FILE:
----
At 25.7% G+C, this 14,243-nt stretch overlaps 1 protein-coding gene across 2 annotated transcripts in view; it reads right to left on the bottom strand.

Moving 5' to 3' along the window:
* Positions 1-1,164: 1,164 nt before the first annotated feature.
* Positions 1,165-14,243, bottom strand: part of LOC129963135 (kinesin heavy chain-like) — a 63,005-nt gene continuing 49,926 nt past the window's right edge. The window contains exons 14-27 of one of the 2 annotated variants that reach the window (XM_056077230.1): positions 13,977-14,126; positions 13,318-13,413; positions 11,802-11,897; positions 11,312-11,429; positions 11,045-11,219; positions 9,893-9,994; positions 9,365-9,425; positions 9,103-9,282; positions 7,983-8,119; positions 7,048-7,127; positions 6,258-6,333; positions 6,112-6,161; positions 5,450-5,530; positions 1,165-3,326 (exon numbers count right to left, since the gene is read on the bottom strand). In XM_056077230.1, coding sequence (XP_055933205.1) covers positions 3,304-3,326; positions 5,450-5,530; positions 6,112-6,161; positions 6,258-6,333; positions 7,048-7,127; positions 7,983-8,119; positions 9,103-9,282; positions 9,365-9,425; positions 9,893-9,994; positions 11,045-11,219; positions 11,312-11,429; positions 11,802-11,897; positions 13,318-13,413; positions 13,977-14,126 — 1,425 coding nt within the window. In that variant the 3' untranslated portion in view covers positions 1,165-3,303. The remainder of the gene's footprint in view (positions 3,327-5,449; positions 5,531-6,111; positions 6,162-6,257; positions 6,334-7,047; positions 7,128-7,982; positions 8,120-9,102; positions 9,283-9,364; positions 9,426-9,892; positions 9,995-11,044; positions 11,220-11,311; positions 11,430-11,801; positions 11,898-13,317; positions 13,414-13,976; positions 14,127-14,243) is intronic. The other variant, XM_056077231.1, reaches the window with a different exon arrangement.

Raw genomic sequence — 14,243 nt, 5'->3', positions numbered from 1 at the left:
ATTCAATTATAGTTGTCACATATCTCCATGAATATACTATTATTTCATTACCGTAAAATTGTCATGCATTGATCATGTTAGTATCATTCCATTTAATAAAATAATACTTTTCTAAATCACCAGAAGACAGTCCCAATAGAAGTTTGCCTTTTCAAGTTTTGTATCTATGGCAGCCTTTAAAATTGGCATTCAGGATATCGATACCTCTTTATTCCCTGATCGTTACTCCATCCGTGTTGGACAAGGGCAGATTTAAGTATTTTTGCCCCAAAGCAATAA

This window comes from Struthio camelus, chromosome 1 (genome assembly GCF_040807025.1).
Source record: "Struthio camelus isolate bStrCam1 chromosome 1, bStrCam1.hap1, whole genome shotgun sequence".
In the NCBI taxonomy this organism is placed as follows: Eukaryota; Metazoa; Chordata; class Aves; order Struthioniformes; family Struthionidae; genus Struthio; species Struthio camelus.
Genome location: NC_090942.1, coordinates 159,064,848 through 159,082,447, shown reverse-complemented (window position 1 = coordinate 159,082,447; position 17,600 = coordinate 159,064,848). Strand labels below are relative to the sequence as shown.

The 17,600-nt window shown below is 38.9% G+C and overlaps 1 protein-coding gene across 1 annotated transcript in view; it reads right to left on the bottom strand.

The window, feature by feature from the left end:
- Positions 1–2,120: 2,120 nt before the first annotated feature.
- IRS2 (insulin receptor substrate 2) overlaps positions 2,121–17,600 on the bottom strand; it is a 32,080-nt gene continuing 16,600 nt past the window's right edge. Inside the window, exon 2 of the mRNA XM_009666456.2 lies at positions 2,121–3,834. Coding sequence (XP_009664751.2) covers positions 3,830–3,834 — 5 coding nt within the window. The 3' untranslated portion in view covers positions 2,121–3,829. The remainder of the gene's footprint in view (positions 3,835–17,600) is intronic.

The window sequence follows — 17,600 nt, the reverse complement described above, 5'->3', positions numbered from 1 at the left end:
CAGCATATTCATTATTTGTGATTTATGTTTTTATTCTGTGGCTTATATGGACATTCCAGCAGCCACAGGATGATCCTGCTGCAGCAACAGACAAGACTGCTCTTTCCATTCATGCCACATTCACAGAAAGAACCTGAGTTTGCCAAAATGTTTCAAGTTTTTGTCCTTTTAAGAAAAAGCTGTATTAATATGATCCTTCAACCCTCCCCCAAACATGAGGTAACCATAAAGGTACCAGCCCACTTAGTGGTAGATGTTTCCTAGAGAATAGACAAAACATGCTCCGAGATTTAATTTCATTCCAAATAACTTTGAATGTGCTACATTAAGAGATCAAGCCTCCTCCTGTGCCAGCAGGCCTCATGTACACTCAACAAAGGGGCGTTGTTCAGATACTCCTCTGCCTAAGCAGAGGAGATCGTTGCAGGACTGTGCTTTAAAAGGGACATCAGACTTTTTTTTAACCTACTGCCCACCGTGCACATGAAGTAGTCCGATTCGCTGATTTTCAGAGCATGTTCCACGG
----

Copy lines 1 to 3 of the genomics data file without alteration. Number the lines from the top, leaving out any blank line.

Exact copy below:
At 25.7% G+C, this 14,243-nt stretch overlaps 1 protein-coding gene across 2 annotated transcripts in view; it reads right to left on the bottom strand.

Moving 5' to 3' along the window:
* Positions 1-1,164: 1,164 nt before the first annotated feature.